Advancing Gender Equity by 2030

Five young women

July 29, 2021

  • Gender and Reproductive Equity
  • Women's Political Power and Leadership
  • Women's Economic Power

The COVID-19 pandemic has exacerbated deep gender inequities that have long existed in the United States—and the barriers facing Black women, Indigenous women and women of color are even higher and harder to overcome. 

Nationwide, women make up the majority of caregivers and essential workers, serving their communities in fields like healthcare, retail and education. Yet, even as women carry our economy while risking their own health, compensation rarely reflects their contributions. Disproportionate numbers of women continue to live below the poverty line, without health insurance, sick leave, or paid family leave. For years, women have challenged these injustices by building and advancing solutions that seek to expand their political and economic opportunities.

Through our Gender and Reproductive Equity portfolio, Charles and Lynn Schusterman Family Philanthropies works to support these efforts, investing in solutions that ensure women have access to greater political and economic power and leadership. We launched this portfolio with the belief that gender equity can only be achieved by a movement steered by and centered on the lived experiences of women.

Despite a groundswell of activism and energy to accelerate change on gender equity, progress is not moving quickly enough. There is no shortage of leaders driving this work—but there is a shortage of resources to support and magnify their efforts. 

That is why, in August 2020, I joined the Equality Can’t Wait Challenge, a collaboration with Pivotal Ventures, Melinda French Gates’ investment and incubation company, and philanthropists MacKenzie Scott and Dan Jewett. Together, we committed $40 million to support bold solutions to accelerate the progress of women in the United States over the next ten years. The response to the competition far exceeded our expectations; we received more than 550 applications with ideas to expand women’s power and influence by 2030. 

Now, after months of expert review, four awardees have been selected from among the 10 finalists. The awardees, led by Native women, Black women and multi-racial coalitions of women, will each receive $10 million to support their critical work ensuring that all people can have access to truly equal opportunities and can realize their full potential. They are:

  • Building Women’s Equality through Strengthening the Care Infrastructure: A cross-movement coalition of organizations that will transform antiquated attitudes around caregiving as unpaid work to establish a publicly supported care infrastructure.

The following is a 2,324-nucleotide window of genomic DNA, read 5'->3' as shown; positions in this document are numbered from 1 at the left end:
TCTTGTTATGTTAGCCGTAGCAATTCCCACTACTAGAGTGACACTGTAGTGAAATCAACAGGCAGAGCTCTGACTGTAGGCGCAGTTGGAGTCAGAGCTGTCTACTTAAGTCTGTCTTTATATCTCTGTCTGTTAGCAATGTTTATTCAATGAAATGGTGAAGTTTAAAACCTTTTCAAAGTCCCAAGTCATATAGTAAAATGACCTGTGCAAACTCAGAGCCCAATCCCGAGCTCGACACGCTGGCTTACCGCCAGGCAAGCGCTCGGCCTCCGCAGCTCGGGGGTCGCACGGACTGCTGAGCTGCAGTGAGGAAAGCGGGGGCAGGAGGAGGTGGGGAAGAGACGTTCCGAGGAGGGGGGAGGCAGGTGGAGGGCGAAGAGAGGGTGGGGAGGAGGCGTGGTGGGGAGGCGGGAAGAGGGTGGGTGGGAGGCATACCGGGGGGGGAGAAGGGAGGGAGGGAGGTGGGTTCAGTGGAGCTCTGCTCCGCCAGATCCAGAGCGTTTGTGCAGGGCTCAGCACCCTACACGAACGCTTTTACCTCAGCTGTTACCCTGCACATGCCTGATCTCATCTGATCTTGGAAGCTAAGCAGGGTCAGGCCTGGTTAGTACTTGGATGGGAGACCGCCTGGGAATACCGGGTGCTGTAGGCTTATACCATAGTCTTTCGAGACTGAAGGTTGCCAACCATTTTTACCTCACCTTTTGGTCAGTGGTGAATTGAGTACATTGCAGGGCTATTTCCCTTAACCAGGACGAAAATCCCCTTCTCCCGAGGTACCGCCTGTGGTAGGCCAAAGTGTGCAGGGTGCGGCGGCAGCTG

• Changing the Face of Tech: A project from Ada Developers Academy to expand their immersive training and internship program creating pathways for thousands of women and gender expansive people into impactful software development careers. 
  • Project Accelerate: A project from Girls Inc. to accelerate young women’s trajectories through college and career entry, leveraging partnerships with corporations and social impact organizations to ensure their preparation and access to positions of influence.  
  • The Future is Indigenous Womxn: A project from New Mexico Community Capital and Native Women Lead to catalyze the investability and economic liberation of Indigenous womxn by scaling impactful businesses owned by Native womxn.

The Equality Can't Wait Challenge awardees receiving the good news.

The Challenge is also providing $8 million in supplemental funding for two additional finalists. These projects are FreeFrom’s A Call to Action: Holding Society Accountable for Intimate Partner Violence, which will continue fostering an ecosystem of long-term services and public policies to support survivors of intimate partner violence, and IGNITE’s Training Next Gen Women to Flex Their Political Power, which will dramatically scale its impact-driven programs to train young women to flex their political power as voters, activists, policymakers and candidates.

Given the unprecedented number of bold solutions that emerged from the process, the Challenge is establishing an Idea Lab to increase the visibility of top projects, as determined by peers and experts. These exceptional projects are uniquely positioned to tackle the most pressing barriers facing women today, and they welcome opportunities to scale their efforts. I invite you to visit the Ideas Lab to learn about each of these initiatives and help them continue to grow their impact.

It has been an honor to participate in the Equality Can’t Wait Challenge and partner directly with those on the frontlines of women’s equality. The leaders who stepped forward with bold ideas through the Challenge give me hope that by investing in women-led solutions, we can achieve true gender equity. The stakes couldn’t be higher, as the future of our families, communities and economy depend on it. 

Check out exclusive coverage of the Challenge from The New York Times and Good Morning America